Yes, again from Fig 2. (It will be some time before I could answer using my own analysis!) The red line (= signal strength ~=count of of links) do seem to go down during most El Niños.

`Yes, again from Fig 2. (It will be some time before I could answer using my own analysis!) The red line (= signal strength ~=count of of links) do seem to go down during most El Niños. <img src = "http://math.ucr.edu/home/baez/ecological/ludescher_el_nino_cooperativity_2.jpg" alt = ""/>`

Hi Graham, yes I see that, which is the evidence that they are showing for their claim.

Sorry my question didn't make clear what I was really asking about, which is the second part of the sentence: is there evidence that the links in the Pacific Ocean get stronger (1) over time in general, and (2) during El Niños? I believe this would take our own analysis to answer, so we may have to build towards addressing such questions.

`Hi Graham, yes I see that, which is the evidence that they are showing for their claim. Sorry my question didn't make clear what I was really asking about, which is the second part of the sentence: is there evidence that the links in the Pacific Ocean get stronger (1) over time in general, and (2) during El Niños? I believe this would take our own analysis to answer, so we may have to build towards addressing such questions.`

One more point to note about their methodology.

It is true that they talk about discarding the weakest links, but this is just a matter of discarding the "blinking links," i.e., only retaining links that have been over the threshold $Q$ for at least 5 consecutive years going back from the present. But I don't see how this set of surviving, robust links would get reduced by increasing of other link strengths in the Pacific. If anything, I would predict that an increasing of link strengths in the Pacific would just increase the number of robust links.

`One more point to note about their methodology. It is true that they talk about discarding the weakest links, but this is just a matter of discarding the "blinking links," i.e., only retaining links that have been over the threshold $Q$ for at least 5 consecutive years going back from the present. But I don't see how this set of surviving, robust links would get reduced by increasing of other link strengths in the Pacific. If anything, I would predict that an increasing of link strengths in the Pacific would just increase the number of robust links.`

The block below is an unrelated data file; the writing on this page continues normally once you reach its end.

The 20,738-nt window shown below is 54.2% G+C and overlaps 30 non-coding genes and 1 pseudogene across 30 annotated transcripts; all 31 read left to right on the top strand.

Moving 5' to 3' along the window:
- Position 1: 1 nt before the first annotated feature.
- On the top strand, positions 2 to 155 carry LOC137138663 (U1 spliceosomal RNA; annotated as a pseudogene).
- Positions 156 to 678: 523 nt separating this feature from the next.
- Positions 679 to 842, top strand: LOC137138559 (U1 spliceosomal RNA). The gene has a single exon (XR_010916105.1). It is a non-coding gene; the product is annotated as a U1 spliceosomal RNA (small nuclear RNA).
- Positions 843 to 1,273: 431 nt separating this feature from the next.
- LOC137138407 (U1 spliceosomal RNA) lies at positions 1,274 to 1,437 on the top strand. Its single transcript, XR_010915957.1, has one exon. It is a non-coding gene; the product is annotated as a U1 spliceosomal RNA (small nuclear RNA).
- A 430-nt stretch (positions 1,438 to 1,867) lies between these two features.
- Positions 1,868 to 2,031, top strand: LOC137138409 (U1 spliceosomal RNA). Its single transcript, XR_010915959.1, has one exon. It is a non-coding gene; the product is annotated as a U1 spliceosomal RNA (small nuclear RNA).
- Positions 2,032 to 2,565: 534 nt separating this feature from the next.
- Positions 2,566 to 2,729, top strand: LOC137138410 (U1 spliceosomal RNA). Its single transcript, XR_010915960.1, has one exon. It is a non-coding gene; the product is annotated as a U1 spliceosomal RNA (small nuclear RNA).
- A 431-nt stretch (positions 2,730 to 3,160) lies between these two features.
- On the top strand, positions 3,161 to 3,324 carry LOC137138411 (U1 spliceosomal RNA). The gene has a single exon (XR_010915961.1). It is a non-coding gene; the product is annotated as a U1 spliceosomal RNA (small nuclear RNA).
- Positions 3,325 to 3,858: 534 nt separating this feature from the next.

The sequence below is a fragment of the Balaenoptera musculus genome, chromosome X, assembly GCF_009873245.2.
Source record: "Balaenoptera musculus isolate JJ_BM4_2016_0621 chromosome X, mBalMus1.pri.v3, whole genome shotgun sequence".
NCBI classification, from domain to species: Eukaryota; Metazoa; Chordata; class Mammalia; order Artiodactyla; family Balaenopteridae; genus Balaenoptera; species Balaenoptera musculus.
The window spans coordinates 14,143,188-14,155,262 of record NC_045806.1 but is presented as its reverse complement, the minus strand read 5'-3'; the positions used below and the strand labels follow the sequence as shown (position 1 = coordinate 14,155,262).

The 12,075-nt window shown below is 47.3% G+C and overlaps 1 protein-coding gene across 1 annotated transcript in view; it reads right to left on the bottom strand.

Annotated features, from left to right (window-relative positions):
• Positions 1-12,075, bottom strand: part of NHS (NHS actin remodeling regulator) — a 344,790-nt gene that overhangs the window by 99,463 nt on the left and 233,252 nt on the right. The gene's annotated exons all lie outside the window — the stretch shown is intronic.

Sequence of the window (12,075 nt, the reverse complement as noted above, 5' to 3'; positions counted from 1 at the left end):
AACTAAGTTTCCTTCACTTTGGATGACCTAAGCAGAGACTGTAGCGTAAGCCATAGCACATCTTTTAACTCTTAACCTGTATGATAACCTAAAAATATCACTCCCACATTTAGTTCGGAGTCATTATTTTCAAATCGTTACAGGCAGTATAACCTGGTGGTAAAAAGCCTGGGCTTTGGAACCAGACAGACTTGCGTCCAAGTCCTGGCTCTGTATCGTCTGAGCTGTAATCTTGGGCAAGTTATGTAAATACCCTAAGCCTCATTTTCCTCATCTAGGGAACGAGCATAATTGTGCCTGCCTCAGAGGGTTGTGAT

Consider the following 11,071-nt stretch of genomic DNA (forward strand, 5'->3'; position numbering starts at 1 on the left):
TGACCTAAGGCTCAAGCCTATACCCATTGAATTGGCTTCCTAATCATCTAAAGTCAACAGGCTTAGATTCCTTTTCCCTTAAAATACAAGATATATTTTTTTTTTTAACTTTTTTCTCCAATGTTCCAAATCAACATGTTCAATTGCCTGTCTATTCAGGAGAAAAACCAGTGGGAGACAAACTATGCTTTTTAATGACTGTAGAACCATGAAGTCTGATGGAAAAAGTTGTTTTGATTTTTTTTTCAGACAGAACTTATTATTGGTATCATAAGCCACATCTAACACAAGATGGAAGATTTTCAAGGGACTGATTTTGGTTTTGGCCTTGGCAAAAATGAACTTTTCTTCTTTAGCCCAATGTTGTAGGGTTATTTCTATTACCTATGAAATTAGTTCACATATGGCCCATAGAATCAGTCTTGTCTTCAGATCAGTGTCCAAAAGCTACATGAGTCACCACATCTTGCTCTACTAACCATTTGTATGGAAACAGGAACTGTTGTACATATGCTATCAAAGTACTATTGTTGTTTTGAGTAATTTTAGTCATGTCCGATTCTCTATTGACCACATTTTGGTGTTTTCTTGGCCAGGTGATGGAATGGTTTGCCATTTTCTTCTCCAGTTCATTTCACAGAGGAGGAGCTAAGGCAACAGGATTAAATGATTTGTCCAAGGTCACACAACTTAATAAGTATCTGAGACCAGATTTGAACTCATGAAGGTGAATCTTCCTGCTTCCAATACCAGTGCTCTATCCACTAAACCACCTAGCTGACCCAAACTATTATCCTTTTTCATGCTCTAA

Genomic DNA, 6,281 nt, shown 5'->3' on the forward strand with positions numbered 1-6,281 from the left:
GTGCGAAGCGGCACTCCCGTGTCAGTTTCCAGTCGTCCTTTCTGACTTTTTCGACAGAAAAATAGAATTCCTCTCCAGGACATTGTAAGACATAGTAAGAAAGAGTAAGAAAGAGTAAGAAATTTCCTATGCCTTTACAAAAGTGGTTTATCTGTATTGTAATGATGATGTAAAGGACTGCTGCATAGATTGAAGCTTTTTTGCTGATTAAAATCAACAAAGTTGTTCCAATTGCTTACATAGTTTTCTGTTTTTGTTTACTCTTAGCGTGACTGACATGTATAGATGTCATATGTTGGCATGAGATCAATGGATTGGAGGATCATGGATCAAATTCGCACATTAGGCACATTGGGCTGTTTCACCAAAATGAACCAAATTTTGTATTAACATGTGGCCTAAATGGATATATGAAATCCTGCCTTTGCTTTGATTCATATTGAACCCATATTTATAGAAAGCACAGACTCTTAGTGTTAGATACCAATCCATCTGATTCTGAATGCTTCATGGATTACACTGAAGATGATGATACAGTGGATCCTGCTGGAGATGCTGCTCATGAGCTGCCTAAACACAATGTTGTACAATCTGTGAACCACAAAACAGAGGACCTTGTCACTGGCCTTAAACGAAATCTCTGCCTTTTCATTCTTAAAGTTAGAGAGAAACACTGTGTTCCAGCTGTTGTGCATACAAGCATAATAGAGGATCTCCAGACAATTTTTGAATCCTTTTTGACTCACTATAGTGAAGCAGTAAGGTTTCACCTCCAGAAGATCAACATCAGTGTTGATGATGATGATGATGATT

David wrote:

I've attempted to fix this everywhere; I've deleted your comment about this, and I will delete this one if seems all my $ X(\ell,y,\tau) $s have been successfully corrected to $ X(\ell,r,y,\tau) $'s. Thanks!

`David wrote: > John, there is one consistent set of typos in your formulas for $ X(\ell,r,y,\tau) $ -- you've left out the second parameter $r$. Can you edit them, so we can make this thread look nice? I've attempted to fix this everywhere; I've deleted your comment about this, and I will delete this one if seems all my $ X(\ell,y,\tau) $s have been successfully corrected to $ X(\ell,r,y,\tau) $'s. Thanks!`

David wrote:

Hmm, I had thought their cutoff $Q$ varied with time, so that the presence of strong links increased $Q$ and made weaker links no longer count as links! This seems to have been a hallucination on my part. So, I withdraw this criticism. Thanks!

Part of my confusion is this: it seems that Yamasaki, Gozolchiani and Havlin seem to think El Niños "break climate links worldwide”, while Ludescher et al predict El Niños by detecting "increased cooperativity in the El Niño basin"

beforethe El Niños.These aren't contradictory, and of course one or both might be false.

But still, I want to get some better intuitive picture of what the authors of both papers think is going on, and see if there's a consistent reasonable-sounding story behind both accounts. Right now I don't have that.

`David wrote: > John, now that we have a terminology, can you explain your statement that with their definitions only the strongest links count as links? I don’t see any normalization of the link strengths taking place. Hmm, I had thought their cutoff $Q$ varied with time, so that the presence of strong links increased $Q$ and made weaker links no longer count as links! This seems to have been a hallucination on my part. So, I withdraw this criticism. Thanks! Part of my confusion is this: it seems that Yamasaki, Gozolchiani and Havlin seem to think El Niños "break climate links worldwide”, while [Ludescher et al](http://forum.azimuthproject.org/discussion/1360/paper-ludescher-et-al-improved-el-nino-forecasting-by-cooperativity-detection/) predict El Niños by detecting "increased cooperativity in the El Niño basin" _before_ the El Niños. These aren't contradictory, and of course one or both might be false. But still, I want to get some better intuitive picture of what the authors of both papers think is going on, and see if there's a consistent reasonable-sounding story behind both accounts. Right now I don't have that.`

By the way, I've added an image of Figure 2 from Ludescher's paper to Graham's comments where he referred to that.

`By the way, I've added an image of Figure 2 from Ludescher's paper to Graham's comments where he referred to that.`